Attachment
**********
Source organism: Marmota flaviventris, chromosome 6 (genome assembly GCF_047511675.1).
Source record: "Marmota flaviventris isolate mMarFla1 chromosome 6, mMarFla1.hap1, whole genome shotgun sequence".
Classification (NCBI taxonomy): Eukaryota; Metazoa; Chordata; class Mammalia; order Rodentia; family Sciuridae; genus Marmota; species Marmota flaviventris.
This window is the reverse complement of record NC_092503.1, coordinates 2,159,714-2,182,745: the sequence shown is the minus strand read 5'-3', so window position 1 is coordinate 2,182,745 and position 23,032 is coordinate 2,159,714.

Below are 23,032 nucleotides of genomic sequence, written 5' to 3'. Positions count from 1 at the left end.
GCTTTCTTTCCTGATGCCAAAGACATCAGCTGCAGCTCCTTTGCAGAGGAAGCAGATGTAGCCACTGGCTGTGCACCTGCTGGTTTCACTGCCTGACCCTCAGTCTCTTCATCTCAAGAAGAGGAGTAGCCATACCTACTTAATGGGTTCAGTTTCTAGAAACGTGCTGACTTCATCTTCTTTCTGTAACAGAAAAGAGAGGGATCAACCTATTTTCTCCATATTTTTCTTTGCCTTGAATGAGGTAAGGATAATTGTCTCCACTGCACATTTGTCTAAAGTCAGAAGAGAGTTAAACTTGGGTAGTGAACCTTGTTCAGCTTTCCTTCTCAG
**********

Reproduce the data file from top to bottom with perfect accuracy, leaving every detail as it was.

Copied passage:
Source organism: Marmota flaviventris, chromosome 6 (genome assembly GCF_047511675.1).
Source record: "Marmota flaviventris isolate mMarFla1 chromosome 6, mMarFla1.hap1, whole genome shotgun sequence".
Classification (NCBI taxonomy): Eukaryota; Metazoa; Chordata; class Mammalia; order Rodentia; family Sciuridae; genus Marmota; species Marmota flaviventris.
This window is the reverse complement of record NC_092503.1, coordinates 2,159,714-2,182,745: the sequence shown is the minus strand read 5'-3', so window position 1 is coordinate 2,182,745 and position 23,032 is coordinate 2,159,714.

Below are 23,032 nucleotides of genomic sequence, written 5' to 3'. Positions count from 1 at the left end.
GCTTTCTTTCCTGATGCCAAAGACATCAGCTGCAGCTCCTTTGCAGAGGAAGCAGATGTAGCCACTGGCTGTGCACCTGCTGGTTTCACTGCCTGACCCTCAGTCTCTTCATCTCAAGAAGAGGAGTAGCCATACCTACTTAATGGGTTCAGTTTCTAGAAACGTGCTGACTTCATCTTCTTTCTGTAACAGAAAAGAGAGGGATCAACCTATTTTCTCCATATTTTTCTTTGCCTTGAATGAGGTAAGGATAATTGTCTCCACTGCACATTTGTCTAAAGTCAGAAGAGAGTTAAACTTGGGTAGTGAACCTTGTTCAGCTTTCCTTCTCAG